From the Back Cover
Following the tremendous popular success of Jane Eyre, which earned her lifelong notoriety as a moral revolutionary, Charlotte Bronte vowed to write a sweeping social chronicle that focused on "something real and unromantic as Monday morning". Set in the industrializing England of the Napoleonic wars and Luddite revolts of 1811-12, Shirley (1849) is the story of two contrasting heroines. One is the shy Caroline Helstone, who is trapped in the oppressive atmosphere of a Yorkshire rectory and whose bare life symbolizes the plight of single women in the nineteenth century. The other is the vivacious Shirley Keeldar, who inherits a local estate and whose wealth liberates her from convention. A work that combines social commentary with the more private preoccupations of Jane Eyre, Shirley demonstrates the full range of Bronte's literary talent.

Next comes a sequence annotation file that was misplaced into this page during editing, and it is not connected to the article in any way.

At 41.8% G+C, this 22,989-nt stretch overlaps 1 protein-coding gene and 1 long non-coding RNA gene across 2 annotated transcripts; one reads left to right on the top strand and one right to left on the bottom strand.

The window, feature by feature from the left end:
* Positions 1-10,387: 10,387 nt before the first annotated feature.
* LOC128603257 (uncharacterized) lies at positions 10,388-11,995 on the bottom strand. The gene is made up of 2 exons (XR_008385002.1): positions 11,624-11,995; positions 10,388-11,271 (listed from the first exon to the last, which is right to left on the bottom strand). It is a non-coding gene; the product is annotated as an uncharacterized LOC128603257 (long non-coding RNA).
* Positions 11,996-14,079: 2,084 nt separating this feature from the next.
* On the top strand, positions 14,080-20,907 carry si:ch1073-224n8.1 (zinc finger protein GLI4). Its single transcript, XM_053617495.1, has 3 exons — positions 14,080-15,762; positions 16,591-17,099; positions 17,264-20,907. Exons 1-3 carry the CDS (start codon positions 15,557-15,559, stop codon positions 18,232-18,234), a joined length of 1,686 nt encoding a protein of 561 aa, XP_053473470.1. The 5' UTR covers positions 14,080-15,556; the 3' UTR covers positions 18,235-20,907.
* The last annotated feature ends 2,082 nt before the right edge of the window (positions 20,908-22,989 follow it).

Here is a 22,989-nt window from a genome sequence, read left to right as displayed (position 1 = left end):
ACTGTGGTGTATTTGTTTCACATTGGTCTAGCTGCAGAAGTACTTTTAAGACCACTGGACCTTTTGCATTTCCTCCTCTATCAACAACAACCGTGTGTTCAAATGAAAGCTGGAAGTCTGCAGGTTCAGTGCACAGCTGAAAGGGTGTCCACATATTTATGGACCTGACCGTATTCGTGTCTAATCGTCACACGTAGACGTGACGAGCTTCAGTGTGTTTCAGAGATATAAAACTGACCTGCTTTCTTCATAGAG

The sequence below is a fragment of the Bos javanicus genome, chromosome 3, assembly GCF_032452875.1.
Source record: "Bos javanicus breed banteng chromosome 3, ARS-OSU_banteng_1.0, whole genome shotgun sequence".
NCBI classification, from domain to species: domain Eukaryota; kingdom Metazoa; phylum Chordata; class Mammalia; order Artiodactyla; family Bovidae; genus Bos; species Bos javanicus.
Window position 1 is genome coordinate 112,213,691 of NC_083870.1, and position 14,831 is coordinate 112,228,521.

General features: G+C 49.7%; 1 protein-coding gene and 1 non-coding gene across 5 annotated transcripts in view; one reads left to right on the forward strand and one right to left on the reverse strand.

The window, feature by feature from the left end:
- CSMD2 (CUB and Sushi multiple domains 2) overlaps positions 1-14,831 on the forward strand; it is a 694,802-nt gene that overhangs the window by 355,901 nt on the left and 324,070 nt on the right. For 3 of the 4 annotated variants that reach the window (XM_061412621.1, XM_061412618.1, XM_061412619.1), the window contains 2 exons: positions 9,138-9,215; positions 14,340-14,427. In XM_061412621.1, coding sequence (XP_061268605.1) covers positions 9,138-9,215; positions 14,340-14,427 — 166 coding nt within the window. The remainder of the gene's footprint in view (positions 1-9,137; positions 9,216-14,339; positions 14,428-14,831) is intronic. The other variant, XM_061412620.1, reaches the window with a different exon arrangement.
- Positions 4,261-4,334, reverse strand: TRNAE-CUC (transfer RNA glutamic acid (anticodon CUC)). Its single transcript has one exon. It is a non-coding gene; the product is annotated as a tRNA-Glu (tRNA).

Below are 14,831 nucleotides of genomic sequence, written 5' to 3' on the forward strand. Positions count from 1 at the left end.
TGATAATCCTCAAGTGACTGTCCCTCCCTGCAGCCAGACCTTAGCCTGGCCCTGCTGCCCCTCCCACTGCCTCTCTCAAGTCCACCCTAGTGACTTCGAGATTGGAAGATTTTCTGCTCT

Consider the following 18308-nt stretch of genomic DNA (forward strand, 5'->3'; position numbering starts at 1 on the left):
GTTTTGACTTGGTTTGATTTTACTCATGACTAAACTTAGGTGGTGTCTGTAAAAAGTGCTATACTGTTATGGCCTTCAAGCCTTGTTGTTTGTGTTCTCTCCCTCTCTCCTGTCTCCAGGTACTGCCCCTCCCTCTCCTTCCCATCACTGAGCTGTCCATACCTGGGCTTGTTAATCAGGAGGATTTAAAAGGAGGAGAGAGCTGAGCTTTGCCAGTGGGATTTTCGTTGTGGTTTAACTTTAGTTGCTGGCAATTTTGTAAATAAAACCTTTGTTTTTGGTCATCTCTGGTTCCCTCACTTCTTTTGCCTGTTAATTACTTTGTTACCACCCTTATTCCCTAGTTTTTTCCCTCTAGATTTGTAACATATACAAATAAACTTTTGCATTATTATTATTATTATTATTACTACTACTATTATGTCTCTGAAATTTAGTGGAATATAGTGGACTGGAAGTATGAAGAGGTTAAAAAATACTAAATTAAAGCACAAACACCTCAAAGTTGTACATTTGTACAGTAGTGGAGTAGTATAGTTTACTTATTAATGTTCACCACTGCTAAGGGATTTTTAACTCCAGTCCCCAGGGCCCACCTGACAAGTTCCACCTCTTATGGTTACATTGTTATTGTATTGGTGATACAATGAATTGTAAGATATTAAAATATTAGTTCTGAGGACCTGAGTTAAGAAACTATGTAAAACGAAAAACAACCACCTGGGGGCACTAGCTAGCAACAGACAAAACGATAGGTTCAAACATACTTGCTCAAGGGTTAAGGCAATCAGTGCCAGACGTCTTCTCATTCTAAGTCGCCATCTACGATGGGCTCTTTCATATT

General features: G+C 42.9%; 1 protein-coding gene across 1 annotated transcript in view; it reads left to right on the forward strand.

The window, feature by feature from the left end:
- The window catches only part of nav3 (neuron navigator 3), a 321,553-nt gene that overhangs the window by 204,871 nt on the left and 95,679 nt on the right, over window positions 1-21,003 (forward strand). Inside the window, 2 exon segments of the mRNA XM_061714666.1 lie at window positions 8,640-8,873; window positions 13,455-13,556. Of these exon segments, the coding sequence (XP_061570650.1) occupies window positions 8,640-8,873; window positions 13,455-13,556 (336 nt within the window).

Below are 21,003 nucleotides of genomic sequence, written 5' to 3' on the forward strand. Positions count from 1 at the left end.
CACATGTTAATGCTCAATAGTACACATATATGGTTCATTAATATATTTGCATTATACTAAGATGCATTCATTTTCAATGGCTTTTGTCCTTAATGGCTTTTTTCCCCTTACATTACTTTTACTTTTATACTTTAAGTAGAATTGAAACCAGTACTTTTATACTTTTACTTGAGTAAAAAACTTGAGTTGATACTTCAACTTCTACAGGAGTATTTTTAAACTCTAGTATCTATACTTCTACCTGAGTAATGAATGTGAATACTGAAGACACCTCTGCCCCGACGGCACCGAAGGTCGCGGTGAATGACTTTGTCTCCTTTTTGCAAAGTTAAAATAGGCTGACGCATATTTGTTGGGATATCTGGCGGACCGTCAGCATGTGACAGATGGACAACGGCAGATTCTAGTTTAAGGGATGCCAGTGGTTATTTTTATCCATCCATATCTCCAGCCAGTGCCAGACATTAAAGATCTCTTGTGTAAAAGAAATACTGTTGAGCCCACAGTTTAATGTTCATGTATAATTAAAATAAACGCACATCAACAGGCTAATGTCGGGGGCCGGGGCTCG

About the Author
(1816-1855), English writer noted for her novel Jane Eyre (1847), sister of Anne Bronte and Emily Bronte. The three sisters are almost as famous for their short, tragic lives as for their novels. The collection of poems, Poems By Currer, Ellis And Acton Bell
(1846), which Charlotte wrote with her sisters, sold only two copies. Her novel The Professor
never found a publisher during her lifetime. Undeterred by this rejection, Charlotte began Jane Eyre
, which appeared in 1847 and became an immediate success. Jane Eyre
was followed by Shirley
(1848) and Vilette
(1853). Lucasta Miller
read English at Lady Margaret Hall, Oxford. She is the author of The Brontë Myth
and writes for The Guardian
. Jessica Cox
is a research student and postgraduate tutorial assistant in the Department of English at the University of Wales Swansea. Her research interests include the sensation fiction of the 1860s, the feminist movement of the nineteenth century and the Victorians in the twentieth century.